Since the release of bitcoin in 2009, the amount of hashing power available throughout the bitcoin network has grown exponentially. As a result, the process of mining has evolved to the extent that consumer grade hardware found in most computers these days is no longer sufficient to turn a profit.
When bitcoin first launched, the network difficulty was so low that it could be mined using any semi-powerful consumer-grade CPU. However, in 2010, the shift to GPUs (graphic processing units) had to be made as the amount of hashing power offered by CPUs proved to be insufficient.
Today, large-scale bitcoin mining operations do not utilize off-the-shelf hardware such as CPUs and GPUs anymore. Instead, a specialized piece of hardware, named Application Specific Integrated Circuit (ASIC), is used as it is purpose-built for the SHA-256 algorithm that bitcoin mining employs.
Given that ASICs and hashing power are a relatively niche topic of discussion, even within the cryptocurrency ecosystem, it is often difficult to discern between the different types of bitcoin mining capable hardware available.
Early ASIC miners included the Bitmain Antminer U1 that interfaces with a computer via USB and is capable of approximately two gigahashes per second. Even though it can be purchased online to this day, the cost of electricity will far outweigh any and all profits made by this thumb-drive sized miner. At a price of nearly $100, the Antminer U1 was sorely underpowered at the time of its release in 2014 and is absolutely useless four years later.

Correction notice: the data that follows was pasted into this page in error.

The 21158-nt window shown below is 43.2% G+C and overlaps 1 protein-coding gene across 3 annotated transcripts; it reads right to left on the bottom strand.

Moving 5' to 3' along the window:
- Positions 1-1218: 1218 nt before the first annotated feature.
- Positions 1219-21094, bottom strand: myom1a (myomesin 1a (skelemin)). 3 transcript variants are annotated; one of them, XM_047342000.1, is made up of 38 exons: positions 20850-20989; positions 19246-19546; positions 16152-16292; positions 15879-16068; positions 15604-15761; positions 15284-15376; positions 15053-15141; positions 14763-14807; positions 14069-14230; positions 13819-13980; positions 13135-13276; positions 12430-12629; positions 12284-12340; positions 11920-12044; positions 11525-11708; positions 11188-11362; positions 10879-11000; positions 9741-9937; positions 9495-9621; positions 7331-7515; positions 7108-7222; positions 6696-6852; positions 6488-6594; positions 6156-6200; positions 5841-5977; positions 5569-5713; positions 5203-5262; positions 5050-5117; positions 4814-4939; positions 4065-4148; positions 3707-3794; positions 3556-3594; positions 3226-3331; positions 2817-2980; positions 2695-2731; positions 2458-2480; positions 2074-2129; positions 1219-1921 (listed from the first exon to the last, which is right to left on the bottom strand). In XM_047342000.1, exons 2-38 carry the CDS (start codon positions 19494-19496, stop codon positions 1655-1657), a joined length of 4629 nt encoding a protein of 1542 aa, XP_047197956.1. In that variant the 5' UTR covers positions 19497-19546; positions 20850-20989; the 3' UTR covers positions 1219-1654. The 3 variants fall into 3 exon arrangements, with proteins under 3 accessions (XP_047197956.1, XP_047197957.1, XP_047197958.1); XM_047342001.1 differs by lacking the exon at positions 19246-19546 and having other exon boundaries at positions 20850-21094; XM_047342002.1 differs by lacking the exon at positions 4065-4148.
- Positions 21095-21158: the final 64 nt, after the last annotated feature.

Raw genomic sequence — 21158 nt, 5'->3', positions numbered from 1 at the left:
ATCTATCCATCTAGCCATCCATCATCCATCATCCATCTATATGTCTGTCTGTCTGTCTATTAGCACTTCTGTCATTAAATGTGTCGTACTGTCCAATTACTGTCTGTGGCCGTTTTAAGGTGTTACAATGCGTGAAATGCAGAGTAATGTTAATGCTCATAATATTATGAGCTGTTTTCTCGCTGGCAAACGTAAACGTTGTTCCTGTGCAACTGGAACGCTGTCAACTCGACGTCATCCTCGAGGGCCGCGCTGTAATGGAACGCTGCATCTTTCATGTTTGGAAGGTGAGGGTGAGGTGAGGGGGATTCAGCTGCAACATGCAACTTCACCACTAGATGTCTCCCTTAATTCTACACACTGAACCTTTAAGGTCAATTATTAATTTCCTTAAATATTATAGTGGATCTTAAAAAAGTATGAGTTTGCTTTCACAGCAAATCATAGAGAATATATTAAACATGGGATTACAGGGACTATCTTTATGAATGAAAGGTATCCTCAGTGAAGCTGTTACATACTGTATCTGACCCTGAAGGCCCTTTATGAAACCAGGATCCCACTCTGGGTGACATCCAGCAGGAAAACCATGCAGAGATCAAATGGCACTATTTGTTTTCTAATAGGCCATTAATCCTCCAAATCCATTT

The Antminer U1 is not alone in this regard. The Antminer U2, Gridseed Orb, and Antminer S1 are all several years old at this point, rendering them obsolete and near worthless except, at least, under conditions where electricity is somehow free. Even then, a single Antminer S1 can only generate about $130 worth of bitcoin in an entire year, with that number expected to drop as the difficulty rises continuously.
The only profitable ASIC miners currently on the market then, are the Antminer S7, Antminer S9 and the Avalon 741. Out of these, the Bitmain Antminer S9 is universally considered to be the most powerful of the lot at 13,500 hashes per second. It is also, by far, the best value purchase out of any other bitcoin other available. Taking into account the US median energy cost of 13 cents per kilowatt-hour, the net annual profit made from one of these machines is just over $9,000.
The S7 and Avalon 741 are also decent options but are far less profitable at around $3,000 and $4,000 annual profit respectively. There is also the WhatsMiner M3, produced by Chinese firm Pangolin Miner, which is cheaper than the S9, but costs less, meaning you may see a return on investment in the same timeframe. The WhatsMiner M3 also has the longest warranty (180 days) out of any machines mentioned here.
Finally, there is the DragonMint 16T, where preorders were being taken for March 2018 (you now have to join a wait list) and claims to be the world’s most efficient Bitcoin miner. You will have to order five machines at minimum, and comes with six months warranty.
Before pulling the trigger on purchasing a mining rig though, it is important to consider several other factors associated with running a power-hungry machine 24/7 indoors. Even though the physical footprint of the miners may be relatively tiny, they tend to output huge amounts of heat and noise. It is not recommended to set up such machines in confined areas that are regularly inhabited such as college dorm rooms. That said, for regions experiencing extremely cold weather during winters, these machines can double up as very effective space heaters too.
The post A Closer Look at various Bitcoin Miners and Profitability in 2018 appeared first on BTCMANAGER.